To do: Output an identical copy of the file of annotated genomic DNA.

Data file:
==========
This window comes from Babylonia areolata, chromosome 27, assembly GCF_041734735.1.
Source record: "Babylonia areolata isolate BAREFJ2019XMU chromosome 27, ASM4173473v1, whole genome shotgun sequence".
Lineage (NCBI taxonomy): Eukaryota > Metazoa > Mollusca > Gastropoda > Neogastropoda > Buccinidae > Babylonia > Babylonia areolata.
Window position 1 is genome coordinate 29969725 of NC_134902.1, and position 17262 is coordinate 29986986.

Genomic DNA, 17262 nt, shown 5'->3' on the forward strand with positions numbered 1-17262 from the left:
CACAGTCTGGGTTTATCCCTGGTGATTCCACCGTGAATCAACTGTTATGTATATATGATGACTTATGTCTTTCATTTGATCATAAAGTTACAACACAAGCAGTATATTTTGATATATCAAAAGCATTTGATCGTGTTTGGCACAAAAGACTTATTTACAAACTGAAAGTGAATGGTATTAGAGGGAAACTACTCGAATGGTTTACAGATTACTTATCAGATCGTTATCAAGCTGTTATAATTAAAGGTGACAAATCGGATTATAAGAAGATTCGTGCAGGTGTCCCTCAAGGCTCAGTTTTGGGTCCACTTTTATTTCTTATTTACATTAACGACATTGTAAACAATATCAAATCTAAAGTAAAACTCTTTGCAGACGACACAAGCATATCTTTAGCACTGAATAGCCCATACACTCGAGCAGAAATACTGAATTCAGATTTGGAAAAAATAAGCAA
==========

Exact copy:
This window comes from Babylonia areolata, chromosome 27, assembly GCF_041734735.1.
Source record: "Babylonia areolata isolate BAREFJ2019XMU chromosome 27, ASM4173473v1, whole genome shotgun sequence".
Lineage (NCBI taxonomy): Eukaryota > Metazoa > Mollusca > Gastropoda > Neogastropoda > Buccinidae > Babylonia > Babylonia areolata.
Window position 1 is genome coordinate 29969725 of NC_134902.1, and position 17262 is coordinate 29986986.

Genomic DNA, 17262 nt, shown 5'->3' on the forward strand with positions numbered 1-17262 from the left:
CACAGTCTGGGTTTATCCCTGGTGATTCCACCGTGAATCAACTGTTATGTATATATGATGACTTATGTCTTTCATTTGATCATAAAGTTACAACACAAGCAGTATATTTTGATATATCAAAAGCATTTGATCGTGTTTGGCACAAAAGACTTATTTACAAACTGAAAGTGAATGGTATTAGAGGGAAACTACTCGAATGGTTTACAGATTACTTATCAGATCGTTATCAAGCTGTTATAATTAAAGGTGACAAATCGGATTATAAGAAGATTCGTGCAGGTGTCCCTCAAGGCTCAGTTTTGGGTCCACTTTTATTTCTTATTTACATTAACGACATTGTAAACAATATCAAATCTAAAGTAAAACTCTTTGCAGACGACACAAGCATATCTTTAGCACTGAATAGCCCATACACTCGAGCAGAAATACTGAATTCAGATTTGGAAAAAATAAGCAA